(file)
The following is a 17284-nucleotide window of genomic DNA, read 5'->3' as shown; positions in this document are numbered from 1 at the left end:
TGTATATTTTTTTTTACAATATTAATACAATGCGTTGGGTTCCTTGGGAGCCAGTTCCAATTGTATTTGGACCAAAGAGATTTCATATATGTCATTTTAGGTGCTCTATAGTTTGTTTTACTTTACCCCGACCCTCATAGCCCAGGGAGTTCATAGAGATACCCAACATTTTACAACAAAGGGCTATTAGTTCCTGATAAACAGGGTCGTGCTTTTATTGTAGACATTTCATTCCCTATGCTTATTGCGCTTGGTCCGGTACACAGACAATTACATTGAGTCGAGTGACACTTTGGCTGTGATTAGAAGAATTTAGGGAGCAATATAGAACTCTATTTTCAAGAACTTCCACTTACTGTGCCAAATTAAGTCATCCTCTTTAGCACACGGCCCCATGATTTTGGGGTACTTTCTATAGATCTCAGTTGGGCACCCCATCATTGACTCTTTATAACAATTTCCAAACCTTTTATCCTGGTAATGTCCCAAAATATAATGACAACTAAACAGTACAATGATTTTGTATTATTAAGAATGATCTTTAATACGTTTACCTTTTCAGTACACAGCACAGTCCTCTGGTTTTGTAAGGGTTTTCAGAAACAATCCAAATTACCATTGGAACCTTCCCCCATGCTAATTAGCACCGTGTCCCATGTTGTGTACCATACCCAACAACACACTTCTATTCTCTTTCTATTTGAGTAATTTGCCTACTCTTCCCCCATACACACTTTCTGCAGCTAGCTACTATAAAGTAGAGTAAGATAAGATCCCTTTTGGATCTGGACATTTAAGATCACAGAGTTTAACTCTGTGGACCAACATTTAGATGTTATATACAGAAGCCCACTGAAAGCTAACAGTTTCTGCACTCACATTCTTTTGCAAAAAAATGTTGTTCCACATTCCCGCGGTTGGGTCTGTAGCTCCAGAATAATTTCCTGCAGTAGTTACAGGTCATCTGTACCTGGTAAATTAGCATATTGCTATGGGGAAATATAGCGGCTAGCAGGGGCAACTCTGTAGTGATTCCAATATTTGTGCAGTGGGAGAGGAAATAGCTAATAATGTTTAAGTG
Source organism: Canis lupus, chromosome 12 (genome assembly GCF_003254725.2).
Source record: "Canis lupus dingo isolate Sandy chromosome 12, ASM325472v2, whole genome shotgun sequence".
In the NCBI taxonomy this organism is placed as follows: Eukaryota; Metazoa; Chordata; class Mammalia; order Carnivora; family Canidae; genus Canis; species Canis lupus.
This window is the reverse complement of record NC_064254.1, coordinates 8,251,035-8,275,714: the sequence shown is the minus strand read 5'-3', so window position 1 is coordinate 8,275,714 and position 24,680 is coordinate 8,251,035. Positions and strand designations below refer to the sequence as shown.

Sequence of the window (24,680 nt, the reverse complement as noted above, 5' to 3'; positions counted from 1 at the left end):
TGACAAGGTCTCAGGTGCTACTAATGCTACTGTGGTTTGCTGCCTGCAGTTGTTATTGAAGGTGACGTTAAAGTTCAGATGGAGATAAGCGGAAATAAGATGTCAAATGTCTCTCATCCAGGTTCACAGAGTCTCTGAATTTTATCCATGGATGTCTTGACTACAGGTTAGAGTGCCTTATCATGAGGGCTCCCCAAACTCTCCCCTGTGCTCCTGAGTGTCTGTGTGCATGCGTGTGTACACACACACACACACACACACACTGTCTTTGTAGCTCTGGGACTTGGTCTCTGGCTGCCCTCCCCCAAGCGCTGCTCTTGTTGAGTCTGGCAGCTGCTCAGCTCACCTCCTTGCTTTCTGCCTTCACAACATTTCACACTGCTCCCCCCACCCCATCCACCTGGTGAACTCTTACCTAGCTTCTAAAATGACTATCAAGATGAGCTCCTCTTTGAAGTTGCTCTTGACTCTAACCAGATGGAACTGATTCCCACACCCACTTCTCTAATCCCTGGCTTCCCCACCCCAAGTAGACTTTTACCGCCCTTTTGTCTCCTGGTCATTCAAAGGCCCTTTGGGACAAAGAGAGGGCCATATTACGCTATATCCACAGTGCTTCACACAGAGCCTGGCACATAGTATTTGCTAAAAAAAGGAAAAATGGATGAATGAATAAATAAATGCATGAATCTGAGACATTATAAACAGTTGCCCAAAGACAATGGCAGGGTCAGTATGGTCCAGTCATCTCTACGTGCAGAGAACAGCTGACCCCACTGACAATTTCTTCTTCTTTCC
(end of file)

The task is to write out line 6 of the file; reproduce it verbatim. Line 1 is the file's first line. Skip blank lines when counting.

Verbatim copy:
This window is the reverse complement of record NC_064254.1, coordinates 8,251,035-8,275,714: the sequence shown is the minus strand read 5'-3', so window position 1 is coordinate 8,275,714 and position 24,680 is coordinate 8,251,035. Positions and strand designations below refer to the sequence as shown.